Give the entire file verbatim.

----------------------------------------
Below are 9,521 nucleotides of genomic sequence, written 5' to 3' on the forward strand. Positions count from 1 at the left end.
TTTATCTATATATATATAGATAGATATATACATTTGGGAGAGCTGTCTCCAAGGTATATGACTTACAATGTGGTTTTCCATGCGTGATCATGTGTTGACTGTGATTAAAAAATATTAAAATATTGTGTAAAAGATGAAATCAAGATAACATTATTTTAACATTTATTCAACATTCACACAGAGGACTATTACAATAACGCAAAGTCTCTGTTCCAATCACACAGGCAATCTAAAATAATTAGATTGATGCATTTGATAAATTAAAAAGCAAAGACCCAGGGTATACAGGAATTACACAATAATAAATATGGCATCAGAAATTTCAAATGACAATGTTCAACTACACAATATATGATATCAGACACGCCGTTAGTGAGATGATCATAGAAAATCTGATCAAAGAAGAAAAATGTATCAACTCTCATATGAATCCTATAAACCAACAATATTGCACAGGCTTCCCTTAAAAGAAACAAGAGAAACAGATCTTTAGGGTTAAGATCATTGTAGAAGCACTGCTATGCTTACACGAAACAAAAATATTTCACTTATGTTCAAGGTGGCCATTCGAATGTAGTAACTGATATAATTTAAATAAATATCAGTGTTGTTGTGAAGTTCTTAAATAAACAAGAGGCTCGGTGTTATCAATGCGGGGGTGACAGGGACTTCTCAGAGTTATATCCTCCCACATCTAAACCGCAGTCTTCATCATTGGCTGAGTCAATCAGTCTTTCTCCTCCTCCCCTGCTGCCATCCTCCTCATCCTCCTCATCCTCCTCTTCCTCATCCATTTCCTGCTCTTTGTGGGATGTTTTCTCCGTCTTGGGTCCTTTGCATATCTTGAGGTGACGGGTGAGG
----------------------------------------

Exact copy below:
Below are 9,521 nucleotides of genomic sequence, written 5' to 3' on the forward strand. Positions count from 1 at the left end.
TTTATCTATATATATATAGATAGATATATACATTTGGGAGAGCTGTCTCCAAGGTATATGACTTACAATGTGGTTTTCCATGCGTGATCATGTGTTGACTGTGATTAAAAAATATTAAAATATTGTGTAAAAGATGAAATCAAGATAACATTATTTTAACATTTATTCAACATTCACACAGAGGACTATTACAATAACGCAAAGTCTCTGTTCCAATCACACAGGCAATCTAAAATAATTAGATTGATGCATTTGATAAATTAAAAAGCAAAGACCCAGGGTATACAGGAATTACACAATAATAAATATGGCATCAGAAATTTCAAATGACAATGTTCAACTACACAATATATGATATCAGACACGCCGTTAGTGAGATGATCATAGAAAATCTGATCAAAGAAGAAAAATGTATCAACTCTCATATGAATCCTATAAACCAACAATATTGCACAGGCTTCCCTTAAAAGAAACAAGAGAAACAGATCTTTAGGGTTAAGATCATTGTAGAAGCACTGCTATGCTTACACGAAACAAAAATATTTCACTTATGTTCAAGGTGGCCATTCGAATGTAGTAACTGATATAATTTAAATAAATATCAGTGTTGTTGTGAAGTTCTTAAATAAACAAGAGGCTCGGTGTTATCAATGCGGGGGTGACAGGGACTTCTCAGAGTTATATCCTCCCACATCTAAACCGCAGTCTTCATCATTGGCTGAGTCAATCAGTCTTTCTCCTCCTCCCCTGCTGCCATCCTCCTCATCCTCCTCATCCTCCTCTTCCTCATCCATTTCCTGCTCTTTGTGGGATGTTTTCTCCGTCTTGGGTCCTTTGCATATCTTGAGGTGACGGGTGAGG